Rabat - The Minister of Education, Vocational Training and Scientific Research, Said Amzazi, said that the development of preschool education necessitates an annual budget of MAD 3 billion.
Rabat – The Minister of Education, Vocational Training and Scientific Research, Said Amzazi, said that the development of preschool education necessitates an annual budget of MAD 3 billion.
In his presentation held on Thursday, July 12 in front of the Government Council, Amzazi said that his ministry will launch a national program of generalization and reform of the pre-primary education in Morocco.
According to Amzazi, the ministry will launch the program on July 18 to include the 2018-2019 academic year and will run to 2028.
According to the official, the program aims at reaching a school enrollment of 67 percent by 2021-2021 and 100 percent by 2027-2028.
Through this program, the ministry of education pledged to reduce dropout rates and to improve the education system.
According to Amzazi, the program also aims at offering training to teachers, reinforce integration of teachers into the job market, and add 57,000 additional classes and 55,000 teachers by 2027-2028.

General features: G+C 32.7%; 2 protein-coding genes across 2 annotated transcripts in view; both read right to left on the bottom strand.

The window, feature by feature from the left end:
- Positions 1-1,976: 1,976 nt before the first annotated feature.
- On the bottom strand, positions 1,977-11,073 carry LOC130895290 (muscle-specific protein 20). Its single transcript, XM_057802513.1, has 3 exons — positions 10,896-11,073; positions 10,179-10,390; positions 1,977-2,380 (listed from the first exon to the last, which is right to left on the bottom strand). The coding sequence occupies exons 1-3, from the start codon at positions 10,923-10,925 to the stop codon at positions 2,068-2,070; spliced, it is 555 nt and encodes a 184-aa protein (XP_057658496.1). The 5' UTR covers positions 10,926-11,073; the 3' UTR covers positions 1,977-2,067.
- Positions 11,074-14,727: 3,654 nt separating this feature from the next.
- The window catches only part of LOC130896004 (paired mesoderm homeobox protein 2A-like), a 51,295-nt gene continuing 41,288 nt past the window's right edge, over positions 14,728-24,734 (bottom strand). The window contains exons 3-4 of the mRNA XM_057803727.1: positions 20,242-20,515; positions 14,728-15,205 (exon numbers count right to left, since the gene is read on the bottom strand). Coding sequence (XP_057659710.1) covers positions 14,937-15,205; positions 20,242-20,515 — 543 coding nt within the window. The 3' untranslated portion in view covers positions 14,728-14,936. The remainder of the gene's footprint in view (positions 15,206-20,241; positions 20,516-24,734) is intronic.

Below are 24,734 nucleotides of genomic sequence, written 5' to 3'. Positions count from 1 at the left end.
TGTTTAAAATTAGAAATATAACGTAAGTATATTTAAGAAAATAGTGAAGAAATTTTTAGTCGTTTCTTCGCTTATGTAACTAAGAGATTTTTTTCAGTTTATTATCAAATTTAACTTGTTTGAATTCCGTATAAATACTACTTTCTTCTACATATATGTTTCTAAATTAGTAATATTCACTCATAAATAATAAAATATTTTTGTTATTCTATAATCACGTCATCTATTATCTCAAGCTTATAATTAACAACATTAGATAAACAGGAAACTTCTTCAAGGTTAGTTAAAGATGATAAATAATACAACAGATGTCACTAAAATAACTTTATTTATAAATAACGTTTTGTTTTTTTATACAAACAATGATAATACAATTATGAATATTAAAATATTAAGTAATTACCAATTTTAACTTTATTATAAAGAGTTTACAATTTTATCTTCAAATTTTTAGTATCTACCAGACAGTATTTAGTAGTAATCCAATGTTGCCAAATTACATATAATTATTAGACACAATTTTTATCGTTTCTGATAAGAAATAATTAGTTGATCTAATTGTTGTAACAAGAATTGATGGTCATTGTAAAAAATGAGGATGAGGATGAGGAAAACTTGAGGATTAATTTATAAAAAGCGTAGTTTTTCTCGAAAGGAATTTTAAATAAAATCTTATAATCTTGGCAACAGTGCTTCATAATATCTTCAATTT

In 2017, the ministry of education announced that the number of student dropouts decreased by 15.3 percent to a record low of 279,111 during the 2016-2017 academic year from the 329,618 in 2015-2016.
More work to be done
School dropouts remains an issue that Morocco still is working to reduce. In its 2017 annual labor survey, Morocco’s High Commissioner of Planning (HCP) unveiled worrying figures of children who left schools for employment.
The report says that 247,000 out of 7,049,000 children aged between seven and 17 face the burden of employment. Some of the children’s responsibilities are considered vastly too dangerous for their age.
Lack of schools in rural areas is also contributed to the issue of school dropout.
Despite progress in access to preschool education in Morocco, only 43 percent of Moroccan children aged 4-5 were enrolled in preschool and only 27.9 percent in rural areas between 2015-2016, according to a 2017 World Bank report.
The report also added that the quality of preschool education “varies tremendously, and the lack of an effective quality-assurance mechanism at this level hinders substantial improvements in quality and consistency.”